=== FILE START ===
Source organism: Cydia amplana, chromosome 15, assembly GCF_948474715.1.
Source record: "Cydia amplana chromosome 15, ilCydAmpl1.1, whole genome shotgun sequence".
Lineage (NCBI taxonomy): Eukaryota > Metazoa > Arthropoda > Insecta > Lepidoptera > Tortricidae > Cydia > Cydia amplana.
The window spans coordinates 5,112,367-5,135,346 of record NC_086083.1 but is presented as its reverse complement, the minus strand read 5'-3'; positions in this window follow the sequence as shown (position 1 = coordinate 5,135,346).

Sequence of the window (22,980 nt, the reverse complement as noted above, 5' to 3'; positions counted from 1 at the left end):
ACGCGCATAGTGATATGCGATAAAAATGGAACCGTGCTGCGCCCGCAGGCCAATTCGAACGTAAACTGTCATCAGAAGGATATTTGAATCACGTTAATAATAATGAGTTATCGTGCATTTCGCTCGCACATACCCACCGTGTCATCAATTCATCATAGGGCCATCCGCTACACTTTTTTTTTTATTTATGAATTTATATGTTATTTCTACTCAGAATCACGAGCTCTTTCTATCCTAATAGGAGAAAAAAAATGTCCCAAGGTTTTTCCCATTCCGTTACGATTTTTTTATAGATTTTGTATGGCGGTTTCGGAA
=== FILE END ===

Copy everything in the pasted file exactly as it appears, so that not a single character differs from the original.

Source organism: Cydia amplana, chromosome 15, assembly GCF_948474715.1.
Source record: "Cydia amplana chromosome 15, ilCydAmpl1.1, whole genome shotgun sequence".
Lineage (NCBI taxonomy): Eukaryota > Metazoa > Arthropoda > Insecta > Lepidoptera > Tortricidae > Cydia > Cydia amplana.
The window spans coordinates 5,112,367-5,135,346 of record NC_086083.1 but is presented as its reverse complement, the minus strand read 5'-3'; positions in this window follow the sequence as shown (position 1 = coordinate 5,135,346).

Sequence of the window (22,980 nt, the reverse complement as noted above, 5' to 3'; positions counted from 1 at the left end):
ACGCGCATAGTGATATGCGATAAAAATGGAACCGTGCTGCGCCCGCAGGCCAATTCGAACGTAAACTGTCATCAGAAGGATATTTGAATCACGTTAATAATAATGAGTTATCGTGCATTTCGCTCGCACATACCCACCGTGTCATCAATTCATCATAGGGCCATCCGCTACACTTTTTTTTTTATTTATGAATTTATATGTTATTTCTACTCAGAATCACGAGCTCTTTCTATCCTAATAGGAGAAAAAAAATGTCCCAAGGTTTTTCCCATTCCGTTACGATTTTTTTATAGATTTTGTATGGCGGTTTCGGAA